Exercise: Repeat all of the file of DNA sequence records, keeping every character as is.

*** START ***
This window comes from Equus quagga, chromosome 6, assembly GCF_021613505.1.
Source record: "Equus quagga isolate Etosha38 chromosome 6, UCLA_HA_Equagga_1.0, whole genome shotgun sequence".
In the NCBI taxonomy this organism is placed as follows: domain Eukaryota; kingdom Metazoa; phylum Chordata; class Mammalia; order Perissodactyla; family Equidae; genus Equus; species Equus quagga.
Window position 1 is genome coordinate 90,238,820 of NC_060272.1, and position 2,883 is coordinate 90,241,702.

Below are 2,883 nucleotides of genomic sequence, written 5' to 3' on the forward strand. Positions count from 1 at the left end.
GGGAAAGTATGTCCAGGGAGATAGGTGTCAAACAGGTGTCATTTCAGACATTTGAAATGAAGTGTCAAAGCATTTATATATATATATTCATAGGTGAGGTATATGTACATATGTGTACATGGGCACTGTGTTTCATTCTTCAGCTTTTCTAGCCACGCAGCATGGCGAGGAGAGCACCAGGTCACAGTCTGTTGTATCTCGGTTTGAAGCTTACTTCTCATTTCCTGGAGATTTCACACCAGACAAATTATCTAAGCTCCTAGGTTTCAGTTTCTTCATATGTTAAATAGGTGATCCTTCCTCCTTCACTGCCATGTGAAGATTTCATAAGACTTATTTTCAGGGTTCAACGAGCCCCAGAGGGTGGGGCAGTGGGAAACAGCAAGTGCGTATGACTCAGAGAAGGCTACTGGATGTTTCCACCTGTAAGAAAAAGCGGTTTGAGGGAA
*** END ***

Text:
This window comes from Equus quagga, chromosome 6, assembly GCF_021613505.1.
Source record: "Equus quagga isolate Etosha38 chromosome 6, UCLA_HA_Equagga_1.0, whole genome shotgun sequence".
In the NCBI taxonomy this organism is placed as follows: domain Eukaryota; kingdom Metazoa; phylum Chordata; class Mammalia; order Perissodactyla; family Equidae; genus Equus; species Equus quagga.
Window position 1 is genome coordinate 90,238,820 of NC_060272.1, and position 2,883 is coordinate 90,241,702.

Below are 2,883 nucleotides of genomic sequence, written 5' to 3' on the forward strand. Positions count from 1 at the left end.
GGGAAAGTATGTCCAGGGAGATAGGTGTCAAACAGGTGTCATTTCAGACATTTGAAATGAAGTGTCAAAGCATTTATATATATATATTCATAGGTGAGGTATATGTACATATGTGTACATGGGCACTGTGTTTCATTCTTCAGCTTTTCTAGCCACGCAGCATGGCGAGGAGAGCACCAGGTCACAGTCTGTTGTATCTCGGTTTGAAGCTTACTTCTCATTTCCTGGAGATTTCACACCAGACAAATTATCTAAGCTCCTAGGTTTCAGTTTCTTCATATGTTAAATAGGTGATCCTTCCTCCTTCACTGCCATGTGAAGATTTCATAAGACTTATTTTCAGGGTTCAACGAGCCCCAGAGGGTGGGGCAGTGGGAAACAGCAAGTGCGTATGACTCAGAGAAGGCTACTGGATGTTTCCACCTGTAAGAAAAAGCGGTTTGAGGGAA